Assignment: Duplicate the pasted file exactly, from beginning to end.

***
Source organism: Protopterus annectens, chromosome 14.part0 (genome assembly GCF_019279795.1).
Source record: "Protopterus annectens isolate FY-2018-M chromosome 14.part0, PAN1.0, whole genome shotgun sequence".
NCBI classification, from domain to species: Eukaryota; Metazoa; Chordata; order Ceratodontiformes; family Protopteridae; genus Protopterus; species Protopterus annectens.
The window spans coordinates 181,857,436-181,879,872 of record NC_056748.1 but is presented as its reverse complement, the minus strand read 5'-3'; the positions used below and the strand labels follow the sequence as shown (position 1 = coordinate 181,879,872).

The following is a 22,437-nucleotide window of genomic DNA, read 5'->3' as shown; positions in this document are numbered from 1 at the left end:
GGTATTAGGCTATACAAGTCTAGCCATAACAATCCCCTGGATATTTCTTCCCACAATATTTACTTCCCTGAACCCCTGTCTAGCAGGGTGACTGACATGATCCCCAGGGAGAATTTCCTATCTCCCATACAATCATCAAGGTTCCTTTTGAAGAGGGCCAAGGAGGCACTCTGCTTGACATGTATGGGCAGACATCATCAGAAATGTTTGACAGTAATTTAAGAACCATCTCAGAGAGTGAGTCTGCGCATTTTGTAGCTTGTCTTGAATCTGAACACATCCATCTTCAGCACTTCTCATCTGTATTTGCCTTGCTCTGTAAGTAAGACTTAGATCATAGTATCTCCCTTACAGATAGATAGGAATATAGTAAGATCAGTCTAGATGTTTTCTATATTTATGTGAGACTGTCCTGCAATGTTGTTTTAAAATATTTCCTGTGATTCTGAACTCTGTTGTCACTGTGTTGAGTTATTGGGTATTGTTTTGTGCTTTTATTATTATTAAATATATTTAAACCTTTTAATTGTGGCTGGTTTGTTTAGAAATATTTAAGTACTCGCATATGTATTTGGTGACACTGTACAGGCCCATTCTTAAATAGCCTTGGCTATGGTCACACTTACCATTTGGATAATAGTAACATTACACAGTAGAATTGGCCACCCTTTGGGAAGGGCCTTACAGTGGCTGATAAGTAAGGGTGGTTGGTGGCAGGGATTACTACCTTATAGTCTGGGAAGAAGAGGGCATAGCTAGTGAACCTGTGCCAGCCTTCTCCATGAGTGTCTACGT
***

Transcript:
Source organism: Protopterus annectens, chromosome 14.part0 (genome assembly GCF_019279795.1).
Source record: "Protopterus annectens isolate FY-2018-M chromosome 14.part0, PAN1.0, whole genome shotgun sequence".
NCBI classification, from domain to species: Eukaryota; Metazoa; Chordata; order Ceratodontiformes; family Protopteridae; genus Protopterus; species Protopterus annectens.
The window spans coordinates 181,857,436-181,879,872 of record NC_056748.1 but is presented as its reverse complement, the minus strand read 5'-3'; the positions used below and the strand labels follow the sequence as shown (position 1 = coordinate 181,879,872).

The following is a 22,437-nucleotide window of genomic DNA, read 5'->3' as shown; positions in this document are numbered from 1 at the left end:
GGTATTAGGCTATACAAGTCTAGCCATAACAATCCCCTGGATATTTCTTCCCACAATATTTACTTCCCTGAACCCCTGTCTAGCAGGGTGACTGACATGATCCCCAGGGAGAATTTCCTATCTCCCATACAATCATCAAGGTTCCTTTTGAAGAGGGCCAAGGAGGCACTCTGCTTGACATGTATGGGCAGACATCATCAGAAATGTTTGACAGTAATTTAAGAACCATCTCAGAGAGTGAGTCTGCGCATTTTGTAGCTTGTCTTGAATCTGAACACATCCATCTTCAGCACTTCTCATCTGTATTTGCCTTGCTCTGTAAGTAAGACTTAGATCATAGTATCTCCCTTACAGATAGATAGGAATATAGTAAGATCAGTCTAGATGTTTTCTATATTTATGTGAGACTGTCCTGCAATGTTGTTTTAAAATATTTCCTGTGATTCTGAACTCTGTTGTCACTGTGTTGAGTTATTGGGTATTGTTTTGTGCTTTTATTATTATTAAATATATTTAAACCTTTTAATTGTGGCTGGTTTGTTTAGAAATATTTAAGTACTCGCATATGTATTTGGTGACACTGTACAGGCCCATTCTTAAATAGCCTTGGCTATGGTCACACTTACCATTTGGATAATAGTAACATTACACAGTAGAATTGGCCACCCTTTGGGAAGGGCCTTACAGTGGCTGATAAGTAAGGGTGGTTGGTGGCAGGGATTACTACCTTATAGTCTGGGAAGAAGAGGGCATAGCTAGTGAACCTGTGCCAGCCTTCTCCATGAGTGTCTACGT